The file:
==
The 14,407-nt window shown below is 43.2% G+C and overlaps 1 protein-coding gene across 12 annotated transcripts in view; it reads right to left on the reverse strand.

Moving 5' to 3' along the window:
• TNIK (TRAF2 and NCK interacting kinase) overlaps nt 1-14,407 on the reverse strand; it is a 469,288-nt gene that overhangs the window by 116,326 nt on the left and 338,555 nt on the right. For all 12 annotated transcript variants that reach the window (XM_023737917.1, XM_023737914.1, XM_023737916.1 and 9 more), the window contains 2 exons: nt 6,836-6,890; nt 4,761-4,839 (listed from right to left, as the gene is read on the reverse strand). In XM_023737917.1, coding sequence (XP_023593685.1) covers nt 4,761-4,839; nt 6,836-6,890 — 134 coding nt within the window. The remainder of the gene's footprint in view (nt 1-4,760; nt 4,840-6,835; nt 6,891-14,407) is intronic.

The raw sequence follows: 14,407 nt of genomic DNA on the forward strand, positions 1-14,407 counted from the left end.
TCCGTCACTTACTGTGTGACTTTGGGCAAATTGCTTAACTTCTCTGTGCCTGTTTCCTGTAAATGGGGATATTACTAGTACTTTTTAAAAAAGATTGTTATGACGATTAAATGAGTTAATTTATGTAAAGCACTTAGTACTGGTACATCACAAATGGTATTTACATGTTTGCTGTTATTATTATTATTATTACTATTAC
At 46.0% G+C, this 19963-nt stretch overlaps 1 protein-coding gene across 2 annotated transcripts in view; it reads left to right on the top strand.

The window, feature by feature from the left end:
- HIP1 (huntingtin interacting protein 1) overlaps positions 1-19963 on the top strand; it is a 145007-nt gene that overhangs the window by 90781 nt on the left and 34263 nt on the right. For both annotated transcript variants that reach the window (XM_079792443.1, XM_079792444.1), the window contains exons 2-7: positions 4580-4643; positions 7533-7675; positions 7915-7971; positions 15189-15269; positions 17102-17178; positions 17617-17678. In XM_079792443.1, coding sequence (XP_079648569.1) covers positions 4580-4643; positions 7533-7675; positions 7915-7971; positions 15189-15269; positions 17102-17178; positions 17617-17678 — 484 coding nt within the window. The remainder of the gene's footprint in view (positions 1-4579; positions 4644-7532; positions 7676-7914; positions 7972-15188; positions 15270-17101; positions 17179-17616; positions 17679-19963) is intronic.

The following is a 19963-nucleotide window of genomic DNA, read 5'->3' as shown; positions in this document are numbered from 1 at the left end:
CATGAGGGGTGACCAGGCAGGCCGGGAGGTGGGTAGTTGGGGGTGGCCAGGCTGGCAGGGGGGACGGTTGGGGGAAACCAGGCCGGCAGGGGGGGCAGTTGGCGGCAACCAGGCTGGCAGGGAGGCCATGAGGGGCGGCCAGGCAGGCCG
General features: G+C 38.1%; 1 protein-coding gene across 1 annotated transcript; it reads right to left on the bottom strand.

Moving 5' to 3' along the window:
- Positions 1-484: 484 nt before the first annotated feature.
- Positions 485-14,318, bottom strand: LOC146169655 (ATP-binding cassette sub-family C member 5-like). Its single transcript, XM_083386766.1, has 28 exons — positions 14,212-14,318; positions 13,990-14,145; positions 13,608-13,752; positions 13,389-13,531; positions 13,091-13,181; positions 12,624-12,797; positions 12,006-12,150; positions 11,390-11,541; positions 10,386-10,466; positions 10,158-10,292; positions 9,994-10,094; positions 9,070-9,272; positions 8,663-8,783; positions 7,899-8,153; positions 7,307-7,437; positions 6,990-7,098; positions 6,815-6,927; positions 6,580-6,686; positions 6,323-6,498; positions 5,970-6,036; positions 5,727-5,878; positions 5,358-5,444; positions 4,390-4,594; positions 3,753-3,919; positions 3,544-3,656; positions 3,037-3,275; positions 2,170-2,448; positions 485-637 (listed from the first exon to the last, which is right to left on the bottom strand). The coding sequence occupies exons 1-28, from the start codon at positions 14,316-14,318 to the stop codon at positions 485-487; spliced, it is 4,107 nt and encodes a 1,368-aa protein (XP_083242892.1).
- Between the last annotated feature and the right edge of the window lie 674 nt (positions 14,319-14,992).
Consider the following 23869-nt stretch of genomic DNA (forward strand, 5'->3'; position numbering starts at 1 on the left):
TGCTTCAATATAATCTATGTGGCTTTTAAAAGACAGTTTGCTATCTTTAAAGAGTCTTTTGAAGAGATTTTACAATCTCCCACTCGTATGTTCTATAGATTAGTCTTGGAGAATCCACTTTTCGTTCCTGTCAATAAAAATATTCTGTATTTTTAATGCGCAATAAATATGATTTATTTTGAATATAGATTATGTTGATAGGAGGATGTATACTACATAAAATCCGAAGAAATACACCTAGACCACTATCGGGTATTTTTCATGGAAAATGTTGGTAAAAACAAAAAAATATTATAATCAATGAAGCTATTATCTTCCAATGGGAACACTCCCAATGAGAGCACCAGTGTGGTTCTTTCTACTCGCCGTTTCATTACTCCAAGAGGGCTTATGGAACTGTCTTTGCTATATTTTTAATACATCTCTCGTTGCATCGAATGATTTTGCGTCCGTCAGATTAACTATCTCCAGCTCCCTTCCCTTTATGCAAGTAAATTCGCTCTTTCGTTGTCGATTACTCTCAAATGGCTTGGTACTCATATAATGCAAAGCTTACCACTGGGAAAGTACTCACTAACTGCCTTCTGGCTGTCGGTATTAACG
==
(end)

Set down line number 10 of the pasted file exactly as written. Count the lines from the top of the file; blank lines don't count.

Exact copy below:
CATGAGGGGTGACCAGGCAGGCCGGGAGGTGGGTAGTTGGGGGTGGCCAGGCTGGCAGGGGGGACGGTTGGGGGAAACCAGGCCGGCAGGGGGGGCAGTTGGCGGCAACCAGGCTGGCAGGGAGGCCATGAGGGGCGGCCAGGCAGGCCG